One of Wilder's finest and certainly the blackest and memorably sour of all Hollywood accounts of itself . Splendidly paced , the movie contains melodrama , acidity , bitterness , relentless indictment against Hollywood excesses , suitable sordid interpretations and precise direction . It's an over-the-top picture , though hampered by silly sub-plot related to sentimental triangle between William Holden, Nancy Olson and Jack Webb . Magnificent performances from William Holden as out-of-work gigolo-screenwriter who inextricably attaches himself to a faded possessive screen star ; Swanson is brilliant as the tragically deluded actress and realizes a real tour-de-force and of course superb Erich Von Stroheim as Norma Desmond's devotedly watchable butler . Likable appearing in brief card-game scenes from silent stars as H.B. Warner and Buster Keaton , furthermore Hedda Hooper and extraordinary intervention by Cecil B DeMille while filming some scenes of ¨Ten Commandments¨ with Henry Wilconson . This prestigious film deservedly won three Oscars , including best musical score by Franz Waxman , and best screenplay by Wilder and Charles Brackett . Awesome camera-work appropriately ¨Noir¨ by John Seitz .

The picture is stunningly directed by Billy Wilder at his best . It belongs his first and better period during the 40s and 50s when realized sensational films as ¨Double indemnity¨, ¨Ace in the hole¨ , ¨Sabrina¨, ¨Stalag 17¨ and ¨Seven year itch¨ ; subsequently in the 60s and 70s he realized nice though unsuccessful movies as ¨Buddy buddy¨,¨Fedora¨ , ¨Front page¨and ¨Secret life of Sherlock Holmes¨. Rating : Above average , essential and indispensable watching ; harshly funny and riveting film and completely entertaining . It justly deserves its place among the best movies ever made .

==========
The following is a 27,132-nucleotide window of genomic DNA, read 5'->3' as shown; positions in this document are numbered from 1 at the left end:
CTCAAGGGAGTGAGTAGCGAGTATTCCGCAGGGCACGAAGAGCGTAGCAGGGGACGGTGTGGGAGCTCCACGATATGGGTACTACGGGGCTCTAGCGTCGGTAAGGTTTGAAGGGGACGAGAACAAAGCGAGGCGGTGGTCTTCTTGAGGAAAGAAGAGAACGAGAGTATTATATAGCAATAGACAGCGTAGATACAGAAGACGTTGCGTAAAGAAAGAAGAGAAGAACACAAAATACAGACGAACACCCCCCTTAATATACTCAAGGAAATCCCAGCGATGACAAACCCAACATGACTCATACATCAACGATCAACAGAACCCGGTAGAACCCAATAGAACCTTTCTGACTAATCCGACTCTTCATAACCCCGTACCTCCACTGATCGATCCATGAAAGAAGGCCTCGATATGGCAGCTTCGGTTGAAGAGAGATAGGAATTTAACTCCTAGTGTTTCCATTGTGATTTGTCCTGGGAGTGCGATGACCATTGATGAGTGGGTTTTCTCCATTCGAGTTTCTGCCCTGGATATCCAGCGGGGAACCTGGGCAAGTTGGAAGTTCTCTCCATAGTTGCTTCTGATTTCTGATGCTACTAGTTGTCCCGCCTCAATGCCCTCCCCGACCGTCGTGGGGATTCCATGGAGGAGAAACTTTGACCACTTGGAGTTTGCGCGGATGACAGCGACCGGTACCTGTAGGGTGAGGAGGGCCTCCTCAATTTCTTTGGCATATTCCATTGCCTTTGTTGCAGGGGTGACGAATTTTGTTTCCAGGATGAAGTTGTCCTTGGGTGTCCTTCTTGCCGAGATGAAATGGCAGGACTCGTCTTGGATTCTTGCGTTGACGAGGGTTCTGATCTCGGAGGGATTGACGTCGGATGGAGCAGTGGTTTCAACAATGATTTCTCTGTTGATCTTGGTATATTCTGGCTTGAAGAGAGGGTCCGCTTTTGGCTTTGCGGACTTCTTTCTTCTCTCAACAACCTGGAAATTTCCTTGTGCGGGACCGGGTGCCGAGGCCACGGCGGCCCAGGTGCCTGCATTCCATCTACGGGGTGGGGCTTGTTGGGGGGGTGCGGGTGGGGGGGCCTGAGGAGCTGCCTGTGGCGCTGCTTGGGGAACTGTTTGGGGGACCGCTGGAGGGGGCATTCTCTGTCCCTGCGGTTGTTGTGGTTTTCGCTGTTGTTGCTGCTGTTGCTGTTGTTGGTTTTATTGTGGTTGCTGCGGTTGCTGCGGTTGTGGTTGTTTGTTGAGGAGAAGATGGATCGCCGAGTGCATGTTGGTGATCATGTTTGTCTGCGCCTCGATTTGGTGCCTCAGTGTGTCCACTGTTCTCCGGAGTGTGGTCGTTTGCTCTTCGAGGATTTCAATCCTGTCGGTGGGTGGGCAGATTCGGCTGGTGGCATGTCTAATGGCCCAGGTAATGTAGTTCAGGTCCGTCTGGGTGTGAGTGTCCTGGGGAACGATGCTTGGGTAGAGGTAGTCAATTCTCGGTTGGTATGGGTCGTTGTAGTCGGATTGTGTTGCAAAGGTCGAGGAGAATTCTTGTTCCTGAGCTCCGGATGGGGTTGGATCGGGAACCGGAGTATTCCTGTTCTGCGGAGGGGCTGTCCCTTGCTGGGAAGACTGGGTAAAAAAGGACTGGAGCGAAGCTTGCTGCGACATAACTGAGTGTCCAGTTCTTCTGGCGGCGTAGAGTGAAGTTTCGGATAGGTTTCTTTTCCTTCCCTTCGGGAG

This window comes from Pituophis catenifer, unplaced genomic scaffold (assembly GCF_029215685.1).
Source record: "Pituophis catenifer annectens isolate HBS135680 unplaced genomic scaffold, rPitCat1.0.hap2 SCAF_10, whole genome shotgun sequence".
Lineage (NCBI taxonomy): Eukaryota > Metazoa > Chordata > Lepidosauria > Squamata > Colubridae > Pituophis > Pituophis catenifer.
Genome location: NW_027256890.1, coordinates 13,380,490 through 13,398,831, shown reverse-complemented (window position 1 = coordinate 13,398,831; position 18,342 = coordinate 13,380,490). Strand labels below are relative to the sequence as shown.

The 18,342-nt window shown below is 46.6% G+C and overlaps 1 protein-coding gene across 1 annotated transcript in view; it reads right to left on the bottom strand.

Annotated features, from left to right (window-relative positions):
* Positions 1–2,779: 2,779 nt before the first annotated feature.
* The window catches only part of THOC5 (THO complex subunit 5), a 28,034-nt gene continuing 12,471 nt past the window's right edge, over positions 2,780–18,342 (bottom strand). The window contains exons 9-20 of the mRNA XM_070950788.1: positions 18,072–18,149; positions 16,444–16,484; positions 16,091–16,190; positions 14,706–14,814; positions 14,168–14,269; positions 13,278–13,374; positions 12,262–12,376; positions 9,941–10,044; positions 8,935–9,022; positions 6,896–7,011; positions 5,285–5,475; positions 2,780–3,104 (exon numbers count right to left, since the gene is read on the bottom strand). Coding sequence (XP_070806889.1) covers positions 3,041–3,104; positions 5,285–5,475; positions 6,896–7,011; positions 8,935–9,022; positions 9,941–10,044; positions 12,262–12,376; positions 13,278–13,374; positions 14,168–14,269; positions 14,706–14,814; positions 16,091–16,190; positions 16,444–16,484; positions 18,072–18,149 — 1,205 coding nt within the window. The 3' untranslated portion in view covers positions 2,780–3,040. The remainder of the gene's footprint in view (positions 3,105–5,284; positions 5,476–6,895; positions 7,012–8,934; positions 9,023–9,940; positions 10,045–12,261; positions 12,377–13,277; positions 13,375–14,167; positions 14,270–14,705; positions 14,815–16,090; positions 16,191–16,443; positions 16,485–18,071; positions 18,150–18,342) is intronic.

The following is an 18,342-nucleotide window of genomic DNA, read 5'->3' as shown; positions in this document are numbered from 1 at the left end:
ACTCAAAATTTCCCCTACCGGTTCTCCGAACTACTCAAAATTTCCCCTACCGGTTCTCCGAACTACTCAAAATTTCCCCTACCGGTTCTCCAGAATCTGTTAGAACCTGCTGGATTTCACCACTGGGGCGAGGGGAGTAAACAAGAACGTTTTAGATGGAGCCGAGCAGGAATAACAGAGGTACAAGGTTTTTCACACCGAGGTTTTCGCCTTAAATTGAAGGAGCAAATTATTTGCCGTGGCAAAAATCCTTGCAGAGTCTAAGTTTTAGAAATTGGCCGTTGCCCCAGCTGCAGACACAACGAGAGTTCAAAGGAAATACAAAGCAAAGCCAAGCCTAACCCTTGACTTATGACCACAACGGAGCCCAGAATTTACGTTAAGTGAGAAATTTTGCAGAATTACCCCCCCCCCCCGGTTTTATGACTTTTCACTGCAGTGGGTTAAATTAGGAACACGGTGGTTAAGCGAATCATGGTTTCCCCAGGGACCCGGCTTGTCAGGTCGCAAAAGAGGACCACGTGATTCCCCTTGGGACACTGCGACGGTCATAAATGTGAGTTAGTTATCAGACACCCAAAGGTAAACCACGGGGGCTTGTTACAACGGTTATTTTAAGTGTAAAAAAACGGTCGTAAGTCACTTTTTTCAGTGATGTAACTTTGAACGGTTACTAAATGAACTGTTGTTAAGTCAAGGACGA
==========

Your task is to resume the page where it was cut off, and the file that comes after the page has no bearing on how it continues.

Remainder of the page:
Swanson Levitates.....In A Perfect Performance
Yet another magnificent motion picture directed by the great Billy Wilder. The magical performance by Gloria Swanson will be analyzed and deeply appreciated for ever. William Holden as the young novice writer also is great here. The play between the two "stars" is tactful and completely convincing. The movie is full of memorable lines (the writing is flawless) ...its such a great pity movie writers to-day simply CANT do it. I wonder why that is...but its true. Swanson gambles everything on her ability to go for broke....without looking fake. She does it with an amazing piece of breathtaking acting. Watching her is almost like watching a tight rope walker....without the net. This can be viewed multiple times...a real Classic. Gets an automatic 10 / 10.